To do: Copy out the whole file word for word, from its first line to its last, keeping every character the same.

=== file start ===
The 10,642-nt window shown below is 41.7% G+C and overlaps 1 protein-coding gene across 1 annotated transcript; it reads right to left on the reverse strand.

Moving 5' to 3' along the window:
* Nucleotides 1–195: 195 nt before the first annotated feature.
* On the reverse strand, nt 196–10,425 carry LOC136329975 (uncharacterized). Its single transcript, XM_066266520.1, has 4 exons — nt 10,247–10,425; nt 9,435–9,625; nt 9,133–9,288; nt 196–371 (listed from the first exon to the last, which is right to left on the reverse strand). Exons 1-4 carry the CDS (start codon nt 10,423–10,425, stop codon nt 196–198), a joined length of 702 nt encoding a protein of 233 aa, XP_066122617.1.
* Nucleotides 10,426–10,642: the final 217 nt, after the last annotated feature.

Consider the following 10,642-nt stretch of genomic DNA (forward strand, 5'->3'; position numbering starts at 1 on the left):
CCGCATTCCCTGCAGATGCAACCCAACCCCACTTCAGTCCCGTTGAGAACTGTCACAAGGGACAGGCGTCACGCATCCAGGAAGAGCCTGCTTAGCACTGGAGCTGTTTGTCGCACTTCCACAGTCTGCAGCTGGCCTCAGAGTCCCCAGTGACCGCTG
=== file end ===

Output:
The 10,642-nt window shown below is 41.7% G+C and overlaps 1 protein-coding gene across 1 annotated transcript; it reads right to left on the reverse strand.

Moving 5' to 3' along the window:
* Nucleotides 1–195: 195 nt before the first annotated feature.
* On the reverse strand, nt 196–10,425 carry LOC136329975 (uncharacterized). Its single transcript, XM_066266520.1, has 4 exons — nt 10,247–10,425; nt 9,435–9,625; nt 9,133–9,288; nt 196–371 (listed from the first exon to the last, which is right to left on the reverse strand). Exons 1-4 carry the CDS (start codon nt 10,423–10,425, stop codon nt 196–198), a joined length of 702 nt encoding a protein of 233 aa, XP_066122617.1.
* Nucleotides 10,426–10,642: the final 217 nt, after the last annotated feature.

Consider the following 10,642-nt stretch of genomic DNA (forward strand, 5'->3'; position numbering starts at 1 on the left):
CCGCATTCCCTGCAGATGCAACCCAACCCCACTTCAGTCCCGTTGAGAACTGTCACAAGGGACAGGCGTCACGCATCCAGGAAGAGCCTGCTTAGCACTGGAGCTGTTTGTCGCACTTCCACAGTCTGCAGCTGGCCTCAGAGTCCCCAGTGACCGCTG